Textile work, paintings, works on paper and films are gathered in the show to tell stories of displacement and uncertainty: Al Solh’s oeuvre focuses on the continued impact of war on people in the Middle East, particularly on the struggles of women, as well as linguistic identity and the significance of oral history as a living record of their experiences.
The focal point of the show will be a large-scale embroidered tent, created in collaboration with groups of women in Lebanon, the Netherlands and Gateshead. The piece is inspired by a royal ceremonial tent from Iran, and will feature an audio element of storytelling, as well as providing a space for accompanying performances and events.
The Lebanese artist’s portraits drawn on paper, or “time documents” created as part of the project I strongly believe in our right to be frivolous will also be included in the exhibition. Began at the start of the Syrian war, the drawings feature sketched portraits with text. Many these are drawn on yellow legal paper, serving as reminders of the inescapable bureaucracy in obtaining a citizenship. They stemmed from conversations Al Solh had with Syrian refugees, as well as other people from the Middle East displaced to Lebanon, Europe, the United States, and other parts of the world.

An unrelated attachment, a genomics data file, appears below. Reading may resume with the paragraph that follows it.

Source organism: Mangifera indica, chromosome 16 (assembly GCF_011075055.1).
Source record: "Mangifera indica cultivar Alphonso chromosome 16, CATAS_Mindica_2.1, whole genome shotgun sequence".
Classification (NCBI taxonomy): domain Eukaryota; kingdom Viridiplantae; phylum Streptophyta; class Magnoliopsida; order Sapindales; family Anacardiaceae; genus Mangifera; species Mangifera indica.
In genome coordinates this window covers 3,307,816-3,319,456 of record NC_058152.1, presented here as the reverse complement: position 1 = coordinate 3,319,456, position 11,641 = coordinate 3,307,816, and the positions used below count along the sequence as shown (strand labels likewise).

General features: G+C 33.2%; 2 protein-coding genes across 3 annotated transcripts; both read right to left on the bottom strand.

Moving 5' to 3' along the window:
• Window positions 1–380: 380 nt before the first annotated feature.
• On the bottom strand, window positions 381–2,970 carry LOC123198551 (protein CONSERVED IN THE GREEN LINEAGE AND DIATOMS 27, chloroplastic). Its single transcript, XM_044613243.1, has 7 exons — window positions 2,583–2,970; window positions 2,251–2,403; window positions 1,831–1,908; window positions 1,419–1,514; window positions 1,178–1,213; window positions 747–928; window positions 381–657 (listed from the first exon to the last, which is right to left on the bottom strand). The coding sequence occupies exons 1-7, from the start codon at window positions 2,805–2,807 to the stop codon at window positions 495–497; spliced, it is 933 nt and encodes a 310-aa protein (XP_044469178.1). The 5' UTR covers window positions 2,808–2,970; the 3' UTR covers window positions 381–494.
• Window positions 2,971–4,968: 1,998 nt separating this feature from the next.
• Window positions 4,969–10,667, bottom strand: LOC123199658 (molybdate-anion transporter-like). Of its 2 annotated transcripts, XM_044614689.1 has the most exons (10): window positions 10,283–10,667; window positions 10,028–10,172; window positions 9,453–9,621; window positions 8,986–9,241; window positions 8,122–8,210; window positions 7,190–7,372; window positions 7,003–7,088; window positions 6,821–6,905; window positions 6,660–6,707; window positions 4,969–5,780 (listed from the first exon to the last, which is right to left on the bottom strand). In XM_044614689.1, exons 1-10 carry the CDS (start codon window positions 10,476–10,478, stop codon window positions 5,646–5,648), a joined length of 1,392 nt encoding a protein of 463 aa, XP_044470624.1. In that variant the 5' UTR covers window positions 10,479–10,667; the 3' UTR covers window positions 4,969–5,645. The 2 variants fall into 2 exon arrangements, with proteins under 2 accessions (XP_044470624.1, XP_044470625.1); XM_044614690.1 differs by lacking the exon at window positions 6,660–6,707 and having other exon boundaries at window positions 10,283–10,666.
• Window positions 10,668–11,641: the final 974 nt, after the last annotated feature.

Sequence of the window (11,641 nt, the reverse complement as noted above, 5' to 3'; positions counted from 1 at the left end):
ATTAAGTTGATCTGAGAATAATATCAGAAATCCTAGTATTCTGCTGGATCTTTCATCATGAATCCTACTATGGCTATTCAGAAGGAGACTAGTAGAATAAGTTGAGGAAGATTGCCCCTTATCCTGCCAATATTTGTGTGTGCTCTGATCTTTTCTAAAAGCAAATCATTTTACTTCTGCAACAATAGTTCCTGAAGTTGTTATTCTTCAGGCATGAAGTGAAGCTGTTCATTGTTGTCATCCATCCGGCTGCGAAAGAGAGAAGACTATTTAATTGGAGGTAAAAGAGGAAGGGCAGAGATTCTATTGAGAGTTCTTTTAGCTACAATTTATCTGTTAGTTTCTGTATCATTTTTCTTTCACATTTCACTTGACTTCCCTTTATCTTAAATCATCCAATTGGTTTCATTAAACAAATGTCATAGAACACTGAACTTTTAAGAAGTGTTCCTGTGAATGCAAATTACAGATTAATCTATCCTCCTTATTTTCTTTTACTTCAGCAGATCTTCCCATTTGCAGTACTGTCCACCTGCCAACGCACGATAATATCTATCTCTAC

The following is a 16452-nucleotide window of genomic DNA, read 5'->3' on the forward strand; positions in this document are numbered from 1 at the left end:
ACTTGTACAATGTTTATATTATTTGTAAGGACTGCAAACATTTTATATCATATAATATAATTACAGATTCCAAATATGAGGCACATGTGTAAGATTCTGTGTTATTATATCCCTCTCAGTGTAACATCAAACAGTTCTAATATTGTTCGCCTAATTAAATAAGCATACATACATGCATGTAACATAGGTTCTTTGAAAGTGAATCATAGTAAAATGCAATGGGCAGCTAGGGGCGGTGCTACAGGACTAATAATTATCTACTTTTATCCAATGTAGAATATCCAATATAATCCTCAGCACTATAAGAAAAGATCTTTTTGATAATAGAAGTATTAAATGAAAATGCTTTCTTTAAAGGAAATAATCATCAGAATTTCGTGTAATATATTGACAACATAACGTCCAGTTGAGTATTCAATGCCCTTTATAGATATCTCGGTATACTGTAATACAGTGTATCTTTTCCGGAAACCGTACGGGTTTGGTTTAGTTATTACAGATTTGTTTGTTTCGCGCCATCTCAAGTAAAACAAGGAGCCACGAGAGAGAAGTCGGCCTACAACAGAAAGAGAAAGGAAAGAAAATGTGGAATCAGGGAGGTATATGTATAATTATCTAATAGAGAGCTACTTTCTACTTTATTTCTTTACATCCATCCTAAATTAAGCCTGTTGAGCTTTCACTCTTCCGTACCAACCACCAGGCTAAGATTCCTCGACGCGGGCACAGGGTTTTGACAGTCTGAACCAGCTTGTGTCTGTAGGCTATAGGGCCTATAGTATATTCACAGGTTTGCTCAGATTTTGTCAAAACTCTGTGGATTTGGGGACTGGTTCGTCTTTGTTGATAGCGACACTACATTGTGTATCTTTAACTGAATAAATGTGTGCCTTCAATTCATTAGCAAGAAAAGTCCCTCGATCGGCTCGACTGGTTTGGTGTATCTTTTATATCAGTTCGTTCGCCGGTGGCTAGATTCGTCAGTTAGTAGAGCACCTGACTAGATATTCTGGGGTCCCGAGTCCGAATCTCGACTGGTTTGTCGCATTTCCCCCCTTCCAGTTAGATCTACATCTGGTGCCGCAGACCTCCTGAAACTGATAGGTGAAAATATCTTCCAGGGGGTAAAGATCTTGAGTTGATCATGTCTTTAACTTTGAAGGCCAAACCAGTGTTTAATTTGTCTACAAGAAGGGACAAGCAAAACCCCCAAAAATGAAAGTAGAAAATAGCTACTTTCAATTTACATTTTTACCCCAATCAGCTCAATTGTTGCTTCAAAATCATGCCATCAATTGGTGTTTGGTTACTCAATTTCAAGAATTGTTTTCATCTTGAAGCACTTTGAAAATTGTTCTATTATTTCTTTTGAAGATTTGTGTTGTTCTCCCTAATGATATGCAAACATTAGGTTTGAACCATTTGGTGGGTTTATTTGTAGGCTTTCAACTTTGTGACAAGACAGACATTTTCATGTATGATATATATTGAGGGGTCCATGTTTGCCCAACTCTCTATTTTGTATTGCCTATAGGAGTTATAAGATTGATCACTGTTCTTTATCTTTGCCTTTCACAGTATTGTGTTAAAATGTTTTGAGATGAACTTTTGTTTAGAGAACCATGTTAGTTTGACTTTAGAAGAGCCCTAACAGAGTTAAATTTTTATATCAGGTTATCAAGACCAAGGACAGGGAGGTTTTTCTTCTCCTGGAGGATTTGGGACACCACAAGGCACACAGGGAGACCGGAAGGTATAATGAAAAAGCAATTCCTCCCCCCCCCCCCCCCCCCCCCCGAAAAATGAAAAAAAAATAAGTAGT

Each one of the drawings is a record of time spent with the sitter in an intimate, face-to-face conversation, recounting about their experience. As a result, the drawings carry the energy of those encounters, allowing the viewer to really focus on their subjects and ‘listen’ to their words scribbled alongside the sketch. Perhaps these works can become starting points for new conversations and as the socio-political situation is always in flux and responding to new challenges, these pieces are a valuable record of time spent with those whose voices we really must hear.
Mounira Al Solh: A Day Is As Long As A Year will open BALTIC’s 20th anniversary programme.